Friday, December 02, 2005

Friday Hodgepodge

The past few weeks I have found myself not only feeling stressed out, but with a hodgepodge of blog ideas hitting me from every direction. So today, due to a major change in plans (the person I engaged to help with my pre-Christmas house cleaning didn’t show up) and being without transportation (the clutch in my Honda CRV feels soft and may be going out and my mechanic can’t get to my car until Monday), I have decided to blog these unconnected ideas. This may seem more like a half-dozen posts that one, so I’ll add some headings so you can pick what you want to read.

The Music of Peter Keane

If you’ve not checked out the links to blogs and sites I have here on Nick’s Bytes, maybe you should. For example, at The Back Porch News you would learn that Peter Keane has placed mp3s for three of his albums (The Goodnight Blues 1991, Another Kind of Blue 1999, Milton Street 2001) on his website for free download.

I'll admit that I had never heard of Peter Keane, but since free sounds good, I went to the site and listened to several of his songs. I was highly impressed! Peter does my kind of music—what I listen to and sing and play., especially '60s style folk music and blues. So I downloaded a couple of his songs and later I went back and downloaded all of them.

I highly recommend his music! As I am writing this I am listening to Peter sing a song entitled Illegal Man. While doing follow research on Peter, I cam across this at a site that describes an in-progress 60-minute documentary film about his music and life:

Keane has not been a traveling folk musician all that long, though one would not guess as much from the ease and comfort with which he seems to adapt to what many would consider a grueling and lonely lifestyle. He spent a number of years in the Midwest, honing his craft as a guitarist, and several more years on the East Coast, quietly earning his reputation in the folk clubs and taverns of the Cambridge/Boston area of Massachusetts, before moving to Texas in the early 1990's and beginning what seems a never-ending tour of the entire U.S.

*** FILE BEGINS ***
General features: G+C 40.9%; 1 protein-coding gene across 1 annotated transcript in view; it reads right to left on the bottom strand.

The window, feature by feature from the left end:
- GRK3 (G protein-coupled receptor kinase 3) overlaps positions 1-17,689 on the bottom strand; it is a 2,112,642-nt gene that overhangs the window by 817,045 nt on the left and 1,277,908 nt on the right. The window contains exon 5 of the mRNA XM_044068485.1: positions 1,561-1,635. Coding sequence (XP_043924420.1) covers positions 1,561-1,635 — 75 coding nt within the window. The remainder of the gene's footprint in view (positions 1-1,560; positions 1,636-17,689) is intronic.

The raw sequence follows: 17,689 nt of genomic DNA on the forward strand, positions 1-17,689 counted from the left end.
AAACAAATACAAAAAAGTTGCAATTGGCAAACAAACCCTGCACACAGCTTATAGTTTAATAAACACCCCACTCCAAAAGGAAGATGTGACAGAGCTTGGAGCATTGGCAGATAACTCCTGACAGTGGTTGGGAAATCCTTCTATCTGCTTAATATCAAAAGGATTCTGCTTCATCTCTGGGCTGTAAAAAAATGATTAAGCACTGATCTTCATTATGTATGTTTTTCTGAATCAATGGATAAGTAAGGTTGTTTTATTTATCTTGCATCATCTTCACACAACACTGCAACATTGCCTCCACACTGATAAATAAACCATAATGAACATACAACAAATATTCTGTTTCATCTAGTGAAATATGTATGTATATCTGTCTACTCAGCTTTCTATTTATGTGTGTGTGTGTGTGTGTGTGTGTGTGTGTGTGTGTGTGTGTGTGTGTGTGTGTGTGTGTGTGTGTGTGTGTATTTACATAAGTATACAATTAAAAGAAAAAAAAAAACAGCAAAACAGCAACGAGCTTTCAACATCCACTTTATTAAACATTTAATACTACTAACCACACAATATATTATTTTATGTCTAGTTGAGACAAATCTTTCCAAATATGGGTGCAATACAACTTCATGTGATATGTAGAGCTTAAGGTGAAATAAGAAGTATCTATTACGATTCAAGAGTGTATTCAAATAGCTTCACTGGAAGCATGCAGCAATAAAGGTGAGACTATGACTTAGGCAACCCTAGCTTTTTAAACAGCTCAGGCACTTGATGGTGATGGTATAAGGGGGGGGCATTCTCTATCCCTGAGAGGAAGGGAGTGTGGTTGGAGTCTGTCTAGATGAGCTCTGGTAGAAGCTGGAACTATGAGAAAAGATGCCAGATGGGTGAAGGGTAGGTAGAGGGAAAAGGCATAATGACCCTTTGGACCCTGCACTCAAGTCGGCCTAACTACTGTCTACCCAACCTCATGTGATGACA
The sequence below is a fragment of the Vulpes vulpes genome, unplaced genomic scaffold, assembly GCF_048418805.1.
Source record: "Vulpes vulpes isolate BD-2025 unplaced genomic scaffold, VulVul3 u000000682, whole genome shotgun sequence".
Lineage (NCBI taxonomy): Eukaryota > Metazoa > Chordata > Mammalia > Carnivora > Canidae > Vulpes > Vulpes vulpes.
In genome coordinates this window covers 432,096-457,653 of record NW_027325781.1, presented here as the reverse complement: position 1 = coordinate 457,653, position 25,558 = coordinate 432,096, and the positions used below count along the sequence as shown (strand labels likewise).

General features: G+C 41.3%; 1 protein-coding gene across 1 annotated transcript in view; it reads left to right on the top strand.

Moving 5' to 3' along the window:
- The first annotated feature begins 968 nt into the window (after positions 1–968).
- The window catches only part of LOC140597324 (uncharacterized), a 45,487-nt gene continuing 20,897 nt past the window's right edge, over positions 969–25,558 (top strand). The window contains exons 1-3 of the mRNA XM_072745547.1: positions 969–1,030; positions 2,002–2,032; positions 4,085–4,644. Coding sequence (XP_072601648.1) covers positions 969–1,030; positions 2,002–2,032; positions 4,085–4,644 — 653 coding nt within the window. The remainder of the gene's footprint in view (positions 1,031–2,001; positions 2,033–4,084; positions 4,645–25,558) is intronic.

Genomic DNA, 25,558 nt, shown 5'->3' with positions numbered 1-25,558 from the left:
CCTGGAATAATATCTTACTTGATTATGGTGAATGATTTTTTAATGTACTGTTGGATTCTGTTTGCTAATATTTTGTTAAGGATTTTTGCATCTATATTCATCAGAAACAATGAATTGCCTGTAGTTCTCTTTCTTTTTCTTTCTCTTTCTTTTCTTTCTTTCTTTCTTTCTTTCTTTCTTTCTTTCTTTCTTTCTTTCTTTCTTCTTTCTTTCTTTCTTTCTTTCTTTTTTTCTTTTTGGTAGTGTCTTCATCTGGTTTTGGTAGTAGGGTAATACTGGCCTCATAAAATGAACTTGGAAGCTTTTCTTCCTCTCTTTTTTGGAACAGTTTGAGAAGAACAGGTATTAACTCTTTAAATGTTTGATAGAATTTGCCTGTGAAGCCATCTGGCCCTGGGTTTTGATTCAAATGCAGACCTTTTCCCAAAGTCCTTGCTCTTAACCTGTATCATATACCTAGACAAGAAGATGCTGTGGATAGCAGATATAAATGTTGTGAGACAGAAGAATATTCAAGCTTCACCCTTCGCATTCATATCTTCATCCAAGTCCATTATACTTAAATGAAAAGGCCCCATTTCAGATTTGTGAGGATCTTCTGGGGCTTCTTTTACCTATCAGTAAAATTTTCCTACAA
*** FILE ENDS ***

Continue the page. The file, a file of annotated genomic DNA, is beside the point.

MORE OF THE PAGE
As to whether the miles and miles of constant driving, from state to state, are grueling for Keane, he commented, "No, I've gotten really used to it. I look forward to it. At certain times, I get burnt out on it, but the more I've done it, the more I've gotten used to the pace of it. The long driving I don't like...but I've gotten pretty good at balancing and all that. Being in the car is a chance to listen to music and have my own time and my own space. There's something about being alone in the car." This is fortunate, as Keane spends better than half of an average year on the road, from he midwest to the east coast, down south and out west.

Peter Keane, is, by definition, a folk musician, though his influences—and, as such, his writing and playing styles—vary immensely, from Beethoven String quartets to Thelonius Monk, Frank Sinatra to Bruce Springsteen, Townes Van Zant to Robert Johnson.

Raised in Cincinnati, Ohio, Peter Keane began playing guitar at around age ten, but it was his brother's playing in a local duo that influenced him the most to take
his playing seriously and consider doing so professionally. "I got pretty serious about it," he says, "Late in high school, probably about 16-17 years old, and decided it was something I really wanted to pursue. I was thinking about going away to college and I think something that figured in largely was a place I could go to learn more. At that stage, and it continues to be so today, I think it's important to me to be in an environment not just where I can practice what I do, but where I can pick up new influences and learn new things. Moving to the Boston area was great that way. I had heard about a wonderful folk scene there that existed in the `60s. When I got there, that whole scene was gone, but another scene had replaced it."

Sex First, Then I’ll Decide If I Want to Get to Know You

Yesterday morning, while I working on the kinks in the post Today is World AIDS Day, I had as my status on Yahoo Messenger the phrase “Taking Action for World AIDS Day.” At some point I took a break to prepare coffee. When I returned to the computer, I found that a Louisville friend, Celeste—better known to the Yahoo community as yumm_a_cherry—had sent me the following instant message before she went off line: “don't have sex with any strangers.”

I thought a moment and responded: “But from what I understand of the ‘younger’ generation that's how you meet people: sex first and then, if it’s OK, you ask their name.” Well, at least that’s the way it was with Candy, except she continued to forget the names of the men she with whom she had sexual relationships and so she called all of them “Dude.”

That idea about sex first and then begin a relationship turns me off. Maybe I’m old fashioned, but sex for the sake of sex without knowing the person is something I could never get into. It’s rather how I picture those men—“dudes” she called them; I call them “losers”—that patronize the strip club where Candy worked. The strippers—or at least their bodies—seemed to me to be commodities; I don’t like the idea of human beings being seen or used a “things” like a car or a book.